Four levels of inquiry are proposed:
- How does our faith shape our identity and mission?
- How does our group define itself as a community?
- What is the authority structure and decision-making methodology?
- What is the group’s relationship with text and mass media?
Guidelines from Scripture
They also give readers some guidelines that come about when we understand the implications of how technology affects us. These guidelines are developed from passages of Scripture. We need to develop theologies that begin with the Person of God. Campbell and Garner propose a two-fold approach on developing such a public theology: 1) Be based on the revelation of God; 2) articulate this in the community we are networked in. Based on Micah 6:8, we can live
1) Be based on the revelation of God.
2) Articulate this in the community we are networked in. Based on Micah 6:8, we can live
Based on Micah 6:8, we can live neighborly via doing justice, loving mercy, and walking humbly in the digital world.
A Networked Society
There are many books that look at theological interaction with all things technology. The authors feel that not many have adequately dealt with “clear, systematic investigations” for faith practitioners. They intend to provide a map in which readers can theologize about digital matters. Calling it a “networked society,” they borrow ideas from science fiction, nonfiction, social networks, and rhetoric surrounding its use.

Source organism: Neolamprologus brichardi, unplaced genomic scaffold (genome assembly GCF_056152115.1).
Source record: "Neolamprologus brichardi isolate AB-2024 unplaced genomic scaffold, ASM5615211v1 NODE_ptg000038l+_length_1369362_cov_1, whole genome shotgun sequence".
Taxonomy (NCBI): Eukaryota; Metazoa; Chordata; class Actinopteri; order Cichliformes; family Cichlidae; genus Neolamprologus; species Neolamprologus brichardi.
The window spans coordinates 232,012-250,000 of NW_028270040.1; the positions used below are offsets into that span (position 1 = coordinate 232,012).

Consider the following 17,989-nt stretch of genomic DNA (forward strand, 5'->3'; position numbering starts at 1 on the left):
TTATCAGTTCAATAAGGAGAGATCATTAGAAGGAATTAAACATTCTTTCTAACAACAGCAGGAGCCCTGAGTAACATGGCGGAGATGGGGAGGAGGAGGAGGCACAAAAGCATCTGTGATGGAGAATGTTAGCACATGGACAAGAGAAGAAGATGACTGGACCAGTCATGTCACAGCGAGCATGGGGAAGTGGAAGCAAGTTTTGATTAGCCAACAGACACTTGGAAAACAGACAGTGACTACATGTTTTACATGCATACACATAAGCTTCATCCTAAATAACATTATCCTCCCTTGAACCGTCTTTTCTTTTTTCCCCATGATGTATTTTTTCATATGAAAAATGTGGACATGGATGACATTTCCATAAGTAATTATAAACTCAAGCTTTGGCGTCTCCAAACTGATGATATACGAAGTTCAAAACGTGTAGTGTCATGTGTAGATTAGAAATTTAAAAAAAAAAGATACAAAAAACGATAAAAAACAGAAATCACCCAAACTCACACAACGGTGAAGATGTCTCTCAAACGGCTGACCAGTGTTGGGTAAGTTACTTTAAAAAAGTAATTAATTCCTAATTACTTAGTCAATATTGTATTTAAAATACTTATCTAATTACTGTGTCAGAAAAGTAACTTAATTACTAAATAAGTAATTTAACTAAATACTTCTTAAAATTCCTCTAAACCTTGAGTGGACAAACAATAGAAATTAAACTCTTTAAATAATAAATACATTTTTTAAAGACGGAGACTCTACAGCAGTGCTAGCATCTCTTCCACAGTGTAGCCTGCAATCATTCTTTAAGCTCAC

From science fiction, they imagine the use of cyberspace and the image of a wide open network everyone can get into. From social networks, despite the use of digital devices in an electronic network space, people who interact are still considered a social community.
From rhetoric, they show us how the network can become a metaphor for describing our social networks and well-being. Following this, they lay down the foundations of theology being in terms of making meaning from the eyes of faith in Jesus, and to communicate that understanding to others. A key note is that network can shape theology which is why the authors spend time explaining what “networked theology” is. They pay attention to the way technology has infiltrated and influenced the way we live and believe.
Three Thoughts about the Book
First, I appreciate how the authors take care to define the fundamentals of both technology and theology without becoming too locked into difficult terminology. This makes it palatable for the layperson to read. For those of us who are familiar with these terms, the definitions and descriptions can be a good review as well. Understanding how faith and technology interact requires us to understand what they are in the first place.